Perversion as a Game
Release Date: April 18, 2008
Starring: Milo Ventimiglia, Michael
Weston, Alyssa Milano, and
Lauren Lee Smith
Runtime: 93 minutes
Director: Marc Schoelemann
Executive Producer: Marc Bienstock, Eric Reid, Yan
Fisher Romanovsky, David
Rubin, and Barrett Stuard
Producer: Gary Giblert, Gary Lucchesi,
mark Neveldine, Tom Rosenberg,
Brian Taylor, and Skip
Writer: Mark Neveldine and Brian
Address Comments To:Harry E. Sloan, Chairman/CEO
Clark Woods, President of Domestic Theatrical Distribution
MGM Studios Inc.
(Partially owned by Sony Corporation of America)
10250 Constellation Blvd.
Los Angeles, CA 900067
Phone: (310) 449-3000
Fax: (310) 449-8819
Ted Grey (played by Milo Ventimiglia) is a new resident who is about to marry a wealthy law student Gwen (played by Alyssa Milano). Ted is drawn into “the game” by fellow resident and rival Jake (played by Michael Weston).
The movie gives us no motivation why Ted would want to join the game of killing people except that the plot needs him to do it. Ted has just returned from Africa where he was helping in community hospitals. Why would he be drawn to prove that he can “win” the game? Soon, Ted is drinking heavily and smoking crack cocaine.
The “game players” meet in the hospital basement, nicknamed the “dungeon” where they perform an autopsy on the newly killed victim, attempting to discover the cause of death by one of their fellow players. These dungeon “meetings” include illegal drugs with homosexual and heterosexual sex before, during and after the various autopsies.
For these characters, there is a connection between murder and sex. Ted helps a fellow female resident kill a victim, and they immediately fornicate over the dead body. The characters will slice their tongues to draw blood before kissing. These pagan type acts are taking place at a well-to-do medical university.
The characters are not very reflective, though they do say that “there is no such thing as guilt” and that “we are all just animals.” At first, they choose to kill “low life” people, such as child molesters, saying that no one will notice they are dead and that they deserve to die. As the plot unfolds, ultimately the “game” group of residents ends up killing each other, except for one.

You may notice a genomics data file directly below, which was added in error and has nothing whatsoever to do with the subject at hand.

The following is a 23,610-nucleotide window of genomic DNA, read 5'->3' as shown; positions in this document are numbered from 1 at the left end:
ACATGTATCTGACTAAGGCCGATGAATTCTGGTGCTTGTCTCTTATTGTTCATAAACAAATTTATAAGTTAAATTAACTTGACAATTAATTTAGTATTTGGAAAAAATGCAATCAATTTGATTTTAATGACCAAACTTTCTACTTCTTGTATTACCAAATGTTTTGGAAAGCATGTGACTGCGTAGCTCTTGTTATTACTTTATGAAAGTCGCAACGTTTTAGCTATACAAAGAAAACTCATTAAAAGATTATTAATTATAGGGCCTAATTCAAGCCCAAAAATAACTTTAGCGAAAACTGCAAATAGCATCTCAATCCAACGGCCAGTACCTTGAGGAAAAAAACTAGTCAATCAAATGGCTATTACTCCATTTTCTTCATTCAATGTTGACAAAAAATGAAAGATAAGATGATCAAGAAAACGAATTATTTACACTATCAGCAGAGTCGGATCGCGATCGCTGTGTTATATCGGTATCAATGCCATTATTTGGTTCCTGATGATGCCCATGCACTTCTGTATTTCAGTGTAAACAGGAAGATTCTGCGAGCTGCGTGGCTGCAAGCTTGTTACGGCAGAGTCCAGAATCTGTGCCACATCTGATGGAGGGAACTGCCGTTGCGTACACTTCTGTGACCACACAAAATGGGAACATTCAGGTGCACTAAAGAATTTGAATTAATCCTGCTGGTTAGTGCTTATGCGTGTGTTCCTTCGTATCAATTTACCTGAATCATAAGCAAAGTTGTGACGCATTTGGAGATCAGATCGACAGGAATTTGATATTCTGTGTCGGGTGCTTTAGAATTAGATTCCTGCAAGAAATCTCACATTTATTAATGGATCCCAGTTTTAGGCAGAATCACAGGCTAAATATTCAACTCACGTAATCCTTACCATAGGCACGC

There is no redemption, no moral to this story, and plenty of perversion to go around. At first, you want to root for Ted, the main character, in hopes that he won’t join the game or perhaps could even stop it. Yet, he joins the game and becomes morally bankrupt, “winning” the game by performing an “autopsy” on his game rival while the rival is still alive. If that’s not enough, the movie contains plenty of foul language, graphic sex scenes and nudity throughout.
PATHOLOGY has only the production values of a competent television show. The story is not unique and it seems the filmmakers are counting on the gore and perversion to draw out the most base in all of its viewers. The actors give competent performances, but viewers never really connect with their characters. The musical score is pedestrian. The camerawork is very standard. There is really nothing to recommend or merit viewing this film. PATHOLOGY should be avoided.
The movie has only the production values of a television show. The story is not unique, and it seems the filmmakers are counting on the gore and perversion to draw out the most base in all of its viewers. There is really nothing to recommend or merit viewing this movie. Happily, PATHOLOGY is not playing in many theaters.